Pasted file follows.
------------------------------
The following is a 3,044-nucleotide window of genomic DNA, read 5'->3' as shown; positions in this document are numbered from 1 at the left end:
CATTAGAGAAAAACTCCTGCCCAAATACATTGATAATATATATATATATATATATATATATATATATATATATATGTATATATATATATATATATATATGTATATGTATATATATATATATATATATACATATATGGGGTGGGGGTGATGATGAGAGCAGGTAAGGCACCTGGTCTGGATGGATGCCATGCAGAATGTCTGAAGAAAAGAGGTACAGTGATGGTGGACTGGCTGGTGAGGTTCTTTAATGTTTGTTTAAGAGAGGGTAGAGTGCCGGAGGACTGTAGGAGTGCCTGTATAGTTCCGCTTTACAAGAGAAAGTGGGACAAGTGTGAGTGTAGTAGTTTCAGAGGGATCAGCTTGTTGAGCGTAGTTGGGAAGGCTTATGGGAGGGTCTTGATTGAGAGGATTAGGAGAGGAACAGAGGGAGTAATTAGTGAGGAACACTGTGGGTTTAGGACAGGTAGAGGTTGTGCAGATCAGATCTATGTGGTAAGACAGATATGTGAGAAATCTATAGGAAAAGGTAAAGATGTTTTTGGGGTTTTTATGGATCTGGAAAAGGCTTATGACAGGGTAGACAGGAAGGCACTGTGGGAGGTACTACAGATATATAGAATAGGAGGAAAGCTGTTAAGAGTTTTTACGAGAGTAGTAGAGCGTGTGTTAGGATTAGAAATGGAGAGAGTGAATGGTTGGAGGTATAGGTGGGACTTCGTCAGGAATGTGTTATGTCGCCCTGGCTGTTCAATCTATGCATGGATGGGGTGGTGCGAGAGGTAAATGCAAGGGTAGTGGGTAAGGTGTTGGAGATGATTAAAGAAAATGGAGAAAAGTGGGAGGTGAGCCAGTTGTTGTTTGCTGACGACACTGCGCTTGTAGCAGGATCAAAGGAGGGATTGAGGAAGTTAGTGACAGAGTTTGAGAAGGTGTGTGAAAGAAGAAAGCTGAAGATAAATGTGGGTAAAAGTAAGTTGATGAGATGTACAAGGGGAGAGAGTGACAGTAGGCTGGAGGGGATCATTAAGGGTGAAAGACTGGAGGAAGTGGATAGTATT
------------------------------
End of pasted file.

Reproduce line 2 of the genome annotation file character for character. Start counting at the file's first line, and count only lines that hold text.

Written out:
CATTAGAGAAAAACTCCTGCCCAAATACATTGATAATATATATATATATATATATATATATATATATATATATATGTATATATATATATATATATATATGTATATGTATATATATATATATATATATACATATATGGGGTGGGGGTGATGATGAGAGCAGGTAAGGCACCTGGTCTGGATGGATGCCATGCAGAATGTCTGAAGAAAAGAGGTACAGTGATGGTGGACTGGCTGGTGAGGTTCTTTAATGTTTGTTTAAGAGAGGGTAGAGTGCCGGAGGACTGTAGGAGTGCCTGTATAGTTCCGCTTTACAAGAGAAAGTGGGACAAGTGTGAGTGTAGTAGTTTCAGAGGGATCAGCTTGTTGAGCGTAGTTGGGAAGGCTTATGGGAGGGTCTTGATTGAGAGGATTAGGAGAGGAACAGAGGGAGTAATTAGTGAGGAACACTGTGGGTTTAGGACAGGTAGAGGTTGTGCAGATCAGATCTATGTGGTAAGACAGATATGTGAGAAATCTATAGGAAAAGGTAAAGATGTTTTTGGGGTTTTTATGGATCTGGAAAAGGCTTATGACAGGGTAGACAGGAAGGCACTGTGGGAGGTACTACAGATATATAGAATAGGAGGAAAGCTGTTAAGAGTTTTTACGAGAGTAGTAGAGCGTGTGTTAGGATTAGAAATGGAGAGAGTGAATGGTTGGAGGTATAGGTGGGACTTCGTCAGGAATGTGTTATGTCGCCCTGGCTGTTCAATCTATGCATGGATGGGGTGGTGCGAGAGGTAAATGCAAGGGTAGTGGGTAAGGTGTTGGAGATGATTAAAGAAAATGGAGAAAAGTGGGAGGTGAGCCAGTTGTTGTTTGCTGACGACACTGCGCTTGTAGCAGGATCAAAGGAGGGATTGAGGAAGTTAGTGACAGAGTTTGAGAAGGTGTGTGAAAGAAGAAAGCTGAAGATAAATGTGGGTAAAAGTAAGTTGATGAGATGTACAAGGGGAGAGAGTGACAGTAGGCTGGAGGGGATCATTAAGGGTGAAAGACTGGAGGAAGTGGATAGTATT